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Posts posted by leicsmac

  1. Just now, simFox said:

    Isolate and monitor. No more lockdowns are necessary. We shouldn't be accepting this anymore.


    If people aren't dieing, it's not dangerous.

    That's actually what the Koreans have been doing all along, apart from a small time in March where numbers really were shooting up and so a bigger lockdown was thought warranted (and even then it wasn't total, even though I had a month furloughed). They have the resources and social awareness has been good enough so far that they've been able to target these hotspots as they came up. Not the same, it would seem, as other nations.


    This, however, seems like the biggest one since those difficult times.

  2. Not good developments over here in the last 24 hours - 100-odd cases yesterday and now as of 4.30pm more than 50 cases today in my own district alone, which means there will likely be a lot more nationwide. Linked mostly to churches.

  3. 37 minutes ago, Kopfkino said:

    I think I'm in the worst mental state I've ever been in. I don't really see a light at the end of the tunnel and I don't really feel like I'm living, just occupying space on God's green earth until sometime that I'm not . 'I don't wanna die but I ain't keen on living either' resonates, like if I found myself at St Peter's Gate I wouldn't be disappointed but I'm not actively looking to get there


    I don't know if I'm depressed but I am angry. So ****ing angry. Everyone's a ****, everything is against me, I'm confident that every decision Ive made in the last 12 months has been wrong, and nothing really makes sense to me anymore. Nothing is as it should be, there is so much wrong with how the world functions that I can't cope with it.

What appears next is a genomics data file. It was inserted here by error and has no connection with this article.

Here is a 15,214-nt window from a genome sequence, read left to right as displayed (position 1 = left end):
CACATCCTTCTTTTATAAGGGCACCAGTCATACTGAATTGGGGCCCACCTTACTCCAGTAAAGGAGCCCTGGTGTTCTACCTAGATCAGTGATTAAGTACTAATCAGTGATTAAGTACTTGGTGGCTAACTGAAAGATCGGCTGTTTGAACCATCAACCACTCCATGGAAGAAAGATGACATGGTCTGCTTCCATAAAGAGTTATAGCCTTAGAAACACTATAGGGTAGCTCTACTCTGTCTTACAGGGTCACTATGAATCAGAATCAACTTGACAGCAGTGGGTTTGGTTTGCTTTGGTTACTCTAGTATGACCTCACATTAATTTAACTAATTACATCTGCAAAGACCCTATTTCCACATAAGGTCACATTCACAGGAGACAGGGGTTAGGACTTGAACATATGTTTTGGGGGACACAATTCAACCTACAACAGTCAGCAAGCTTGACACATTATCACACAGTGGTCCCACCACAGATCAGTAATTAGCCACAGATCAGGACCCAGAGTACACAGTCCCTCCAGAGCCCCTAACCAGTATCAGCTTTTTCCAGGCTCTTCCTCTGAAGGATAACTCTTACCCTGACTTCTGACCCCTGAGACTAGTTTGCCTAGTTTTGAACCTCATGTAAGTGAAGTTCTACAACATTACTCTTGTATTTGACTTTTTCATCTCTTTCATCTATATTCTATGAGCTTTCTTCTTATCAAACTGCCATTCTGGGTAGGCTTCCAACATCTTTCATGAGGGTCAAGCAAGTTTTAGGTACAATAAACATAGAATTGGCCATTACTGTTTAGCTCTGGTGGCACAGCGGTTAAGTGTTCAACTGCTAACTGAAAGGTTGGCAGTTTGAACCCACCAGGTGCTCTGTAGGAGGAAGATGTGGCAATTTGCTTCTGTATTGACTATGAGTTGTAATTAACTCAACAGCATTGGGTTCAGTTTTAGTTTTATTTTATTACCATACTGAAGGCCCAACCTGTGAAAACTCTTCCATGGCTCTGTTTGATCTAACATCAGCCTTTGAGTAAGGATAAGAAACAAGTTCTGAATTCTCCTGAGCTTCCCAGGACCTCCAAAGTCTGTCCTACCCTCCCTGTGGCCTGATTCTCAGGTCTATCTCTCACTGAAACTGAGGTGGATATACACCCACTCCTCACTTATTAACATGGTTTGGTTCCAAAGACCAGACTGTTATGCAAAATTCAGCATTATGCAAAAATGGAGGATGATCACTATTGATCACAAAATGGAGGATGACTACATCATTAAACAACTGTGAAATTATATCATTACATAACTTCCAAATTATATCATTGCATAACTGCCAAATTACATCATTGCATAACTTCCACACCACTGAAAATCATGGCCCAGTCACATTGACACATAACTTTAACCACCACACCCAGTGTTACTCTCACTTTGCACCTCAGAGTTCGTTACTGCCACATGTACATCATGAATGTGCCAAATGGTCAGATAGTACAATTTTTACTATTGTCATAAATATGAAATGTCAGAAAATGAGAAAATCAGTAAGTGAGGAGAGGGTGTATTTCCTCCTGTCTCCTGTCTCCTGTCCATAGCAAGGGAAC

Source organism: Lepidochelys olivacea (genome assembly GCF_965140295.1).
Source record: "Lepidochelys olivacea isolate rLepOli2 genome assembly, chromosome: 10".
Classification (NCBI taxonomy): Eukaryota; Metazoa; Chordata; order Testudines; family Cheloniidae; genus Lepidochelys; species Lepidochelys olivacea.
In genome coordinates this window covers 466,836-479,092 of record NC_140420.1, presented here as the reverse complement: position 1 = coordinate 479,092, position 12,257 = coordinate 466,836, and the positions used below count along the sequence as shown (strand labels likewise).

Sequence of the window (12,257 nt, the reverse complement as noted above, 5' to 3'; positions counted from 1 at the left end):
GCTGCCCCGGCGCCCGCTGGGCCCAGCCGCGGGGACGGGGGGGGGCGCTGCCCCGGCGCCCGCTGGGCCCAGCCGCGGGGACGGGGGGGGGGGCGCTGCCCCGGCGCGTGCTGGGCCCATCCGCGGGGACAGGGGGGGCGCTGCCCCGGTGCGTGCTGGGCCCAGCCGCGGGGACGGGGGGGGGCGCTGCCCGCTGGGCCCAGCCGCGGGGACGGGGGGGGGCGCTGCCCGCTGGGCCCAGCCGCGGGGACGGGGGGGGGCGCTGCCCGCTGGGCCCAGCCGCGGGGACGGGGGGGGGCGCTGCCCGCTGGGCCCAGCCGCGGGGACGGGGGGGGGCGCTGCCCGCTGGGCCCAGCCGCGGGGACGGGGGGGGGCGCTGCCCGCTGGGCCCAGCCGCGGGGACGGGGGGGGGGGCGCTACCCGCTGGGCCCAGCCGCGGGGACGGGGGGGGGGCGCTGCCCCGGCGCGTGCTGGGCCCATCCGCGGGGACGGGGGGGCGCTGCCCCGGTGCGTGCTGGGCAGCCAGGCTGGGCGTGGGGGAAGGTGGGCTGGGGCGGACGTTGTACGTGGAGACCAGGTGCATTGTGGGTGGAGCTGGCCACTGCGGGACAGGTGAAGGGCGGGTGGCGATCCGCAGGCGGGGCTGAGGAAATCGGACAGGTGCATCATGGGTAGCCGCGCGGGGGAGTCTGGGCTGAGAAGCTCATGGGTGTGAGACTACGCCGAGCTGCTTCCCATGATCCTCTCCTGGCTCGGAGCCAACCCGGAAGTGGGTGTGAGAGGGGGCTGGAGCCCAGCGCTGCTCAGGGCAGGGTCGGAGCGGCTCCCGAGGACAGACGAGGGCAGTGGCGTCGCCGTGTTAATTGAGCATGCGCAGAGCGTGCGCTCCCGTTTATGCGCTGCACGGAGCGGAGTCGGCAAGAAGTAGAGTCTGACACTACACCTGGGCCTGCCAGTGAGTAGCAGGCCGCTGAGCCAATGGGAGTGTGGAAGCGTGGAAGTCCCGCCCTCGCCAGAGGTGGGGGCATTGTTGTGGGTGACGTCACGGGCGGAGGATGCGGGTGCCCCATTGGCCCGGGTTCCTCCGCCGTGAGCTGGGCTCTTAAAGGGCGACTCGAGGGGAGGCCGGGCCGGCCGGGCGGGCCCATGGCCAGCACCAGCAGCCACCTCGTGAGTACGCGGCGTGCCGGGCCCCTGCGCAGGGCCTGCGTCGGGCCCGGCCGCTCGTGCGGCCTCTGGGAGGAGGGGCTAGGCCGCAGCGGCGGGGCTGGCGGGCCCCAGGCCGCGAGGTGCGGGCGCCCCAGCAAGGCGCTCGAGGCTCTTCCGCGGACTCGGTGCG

I'm sorry to hear that man. The world is utterly upside-down right now - perhaps it has been for a long time, but now it just seems even more so. Your anger is valid and 100% justified.


    It would need a better mind than mine to say if you are depressed or not, but even if you just think you might be it might be a good idea to talk to someone else about it, if you can.


    FWIW your intellect and opinion are ones that I respect hugely - "all substance and no show", as Thatcher would have it. If you feel you need to talk about it more or just vent further, do go ahead and inbox if you like - at the very least, I can lend an ear.

    • Like 3

  4. 2 minutes ago, Footballwipe said:

    Wouldn't you steal as a default on Golden Balls? Obviously some Oscar worthy acting in the build up, but if someone's at the prospect of stealing the whole thing from you I'd rather we both go home with nothing than just myself.



    Well, breaking it down (and someone correct me if I'm getting the format wrong here):


    If you choose to steal, you either win all or none of the pot depending on what the other player picks.

    If you choose to split, you either win half or none of the pot depending on what the other player picks.


    From that, yeah, picking "steal" is obviously the +EV (better play) unless you're more than 2/3 sure that the other person is going to pick "split", which seems like a big ask. Of course, as you likely only get to play once psychology comes into it a lot more than game theory, but hey.

  5. https://www.nytimes.com/2020/08/04/science/coronavirus-bayes-statistics-math.html


    A dense and interesting, if somewhat flawed, look at how important Bayesian analysis (as in, the world is complex, treat it as such and update your "priors" as often as possible) is in the field of stopping Covid, as well as other areas.


    It's telling that places with leaderships that are seemingly more willing to adapt to the information available are doing "better" (figuratively speaking) at fighting Covid thus far than those who are not.

  6. 5 minutes ago, filbertway said:

    I'm talking about quality of life more than just lives lost.